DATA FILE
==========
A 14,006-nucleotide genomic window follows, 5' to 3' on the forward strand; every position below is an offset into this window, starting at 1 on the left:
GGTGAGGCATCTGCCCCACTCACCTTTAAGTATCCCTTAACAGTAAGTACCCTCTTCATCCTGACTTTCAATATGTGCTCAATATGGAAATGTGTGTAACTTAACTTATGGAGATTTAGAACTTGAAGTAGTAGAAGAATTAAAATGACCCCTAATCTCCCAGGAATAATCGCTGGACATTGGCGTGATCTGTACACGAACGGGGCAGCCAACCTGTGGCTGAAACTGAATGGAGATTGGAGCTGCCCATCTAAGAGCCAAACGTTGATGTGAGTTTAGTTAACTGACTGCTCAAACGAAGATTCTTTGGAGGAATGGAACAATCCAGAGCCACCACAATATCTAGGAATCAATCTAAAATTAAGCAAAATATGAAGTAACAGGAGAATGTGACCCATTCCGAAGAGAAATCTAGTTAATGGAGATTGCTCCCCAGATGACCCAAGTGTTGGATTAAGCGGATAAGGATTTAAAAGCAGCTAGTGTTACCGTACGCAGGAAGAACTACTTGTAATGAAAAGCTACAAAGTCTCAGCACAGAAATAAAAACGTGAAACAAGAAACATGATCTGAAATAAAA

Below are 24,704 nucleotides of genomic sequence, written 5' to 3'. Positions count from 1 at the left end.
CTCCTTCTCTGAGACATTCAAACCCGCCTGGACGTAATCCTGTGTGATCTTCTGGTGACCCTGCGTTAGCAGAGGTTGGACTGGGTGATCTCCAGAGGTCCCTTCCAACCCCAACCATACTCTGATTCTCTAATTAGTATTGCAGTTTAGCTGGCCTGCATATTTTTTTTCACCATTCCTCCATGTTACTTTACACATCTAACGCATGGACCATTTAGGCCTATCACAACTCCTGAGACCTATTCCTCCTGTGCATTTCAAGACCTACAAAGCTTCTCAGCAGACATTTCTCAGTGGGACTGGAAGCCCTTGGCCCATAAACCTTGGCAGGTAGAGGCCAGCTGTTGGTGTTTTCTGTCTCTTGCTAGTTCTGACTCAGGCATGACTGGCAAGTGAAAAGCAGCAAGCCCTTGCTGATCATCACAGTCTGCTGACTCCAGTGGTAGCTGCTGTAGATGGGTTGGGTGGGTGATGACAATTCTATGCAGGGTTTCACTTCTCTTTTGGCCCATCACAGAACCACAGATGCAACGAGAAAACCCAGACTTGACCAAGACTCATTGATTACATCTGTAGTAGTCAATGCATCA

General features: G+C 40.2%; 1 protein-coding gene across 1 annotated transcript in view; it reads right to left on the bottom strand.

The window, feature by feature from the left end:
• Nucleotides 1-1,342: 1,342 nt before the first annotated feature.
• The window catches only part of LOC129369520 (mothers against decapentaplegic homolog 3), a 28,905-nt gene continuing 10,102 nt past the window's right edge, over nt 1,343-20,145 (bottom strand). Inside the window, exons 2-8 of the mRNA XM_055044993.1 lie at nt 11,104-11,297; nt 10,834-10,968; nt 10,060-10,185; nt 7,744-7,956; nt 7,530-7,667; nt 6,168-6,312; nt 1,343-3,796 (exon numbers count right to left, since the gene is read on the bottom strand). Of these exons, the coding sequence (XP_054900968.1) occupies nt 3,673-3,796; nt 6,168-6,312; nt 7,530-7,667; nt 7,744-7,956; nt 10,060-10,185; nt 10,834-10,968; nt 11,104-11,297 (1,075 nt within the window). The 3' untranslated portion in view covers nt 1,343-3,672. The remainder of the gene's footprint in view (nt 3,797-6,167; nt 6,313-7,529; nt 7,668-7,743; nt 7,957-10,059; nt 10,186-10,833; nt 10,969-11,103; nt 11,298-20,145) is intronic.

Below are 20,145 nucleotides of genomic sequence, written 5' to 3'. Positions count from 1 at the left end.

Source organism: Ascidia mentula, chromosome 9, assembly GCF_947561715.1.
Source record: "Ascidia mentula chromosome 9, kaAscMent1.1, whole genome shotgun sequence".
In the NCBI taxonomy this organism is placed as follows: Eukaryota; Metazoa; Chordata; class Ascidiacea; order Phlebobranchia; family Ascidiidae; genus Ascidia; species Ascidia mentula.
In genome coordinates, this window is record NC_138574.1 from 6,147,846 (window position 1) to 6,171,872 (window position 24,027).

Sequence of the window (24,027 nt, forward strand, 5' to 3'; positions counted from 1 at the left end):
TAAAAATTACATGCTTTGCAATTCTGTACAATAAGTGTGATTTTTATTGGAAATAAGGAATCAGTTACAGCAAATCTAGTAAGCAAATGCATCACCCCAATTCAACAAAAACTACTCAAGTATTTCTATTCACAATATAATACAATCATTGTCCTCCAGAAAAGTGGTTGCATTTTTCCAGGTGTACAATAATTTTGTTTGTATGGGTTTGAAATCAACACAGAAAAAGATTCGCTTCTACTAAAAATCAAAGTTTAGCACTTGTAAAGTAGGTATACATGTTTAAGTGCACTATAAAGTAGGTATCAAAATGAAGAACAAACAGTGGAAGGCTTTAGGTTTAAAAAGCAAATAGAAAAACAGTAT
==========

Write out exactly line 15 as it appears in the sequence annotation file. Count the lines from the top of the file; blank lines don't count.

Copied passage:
TAAAAATTACATGCTTTGCAATTCTGTACAATAAGTGTGATTTTTATTGGAAATAAGGAATCAGTTACAGCAAATCTAGTAAGCAAATGCATCACCCCAATTCAACAAAAACTACTCAAGTATTTCTATTCACAATATAATACAATCATTGTCCTCCAGAAAAGTGGTTGCATTTTTCCAGGTGTACAATAATTTTGTTTGTATGGGTTTGAAATCAACACAGAAAAAGATTCGCTTCTACTAAAAATCAAAGTTTAGCACTTGTAAAGTAGGTATACATGTTTAAGTGCACTATAAAGTAGGTATCAAAATGAAGAACAAACAGTGGAAGGCTTTAGGTTTAAAAAGCAAATAGAAAAACAGTAT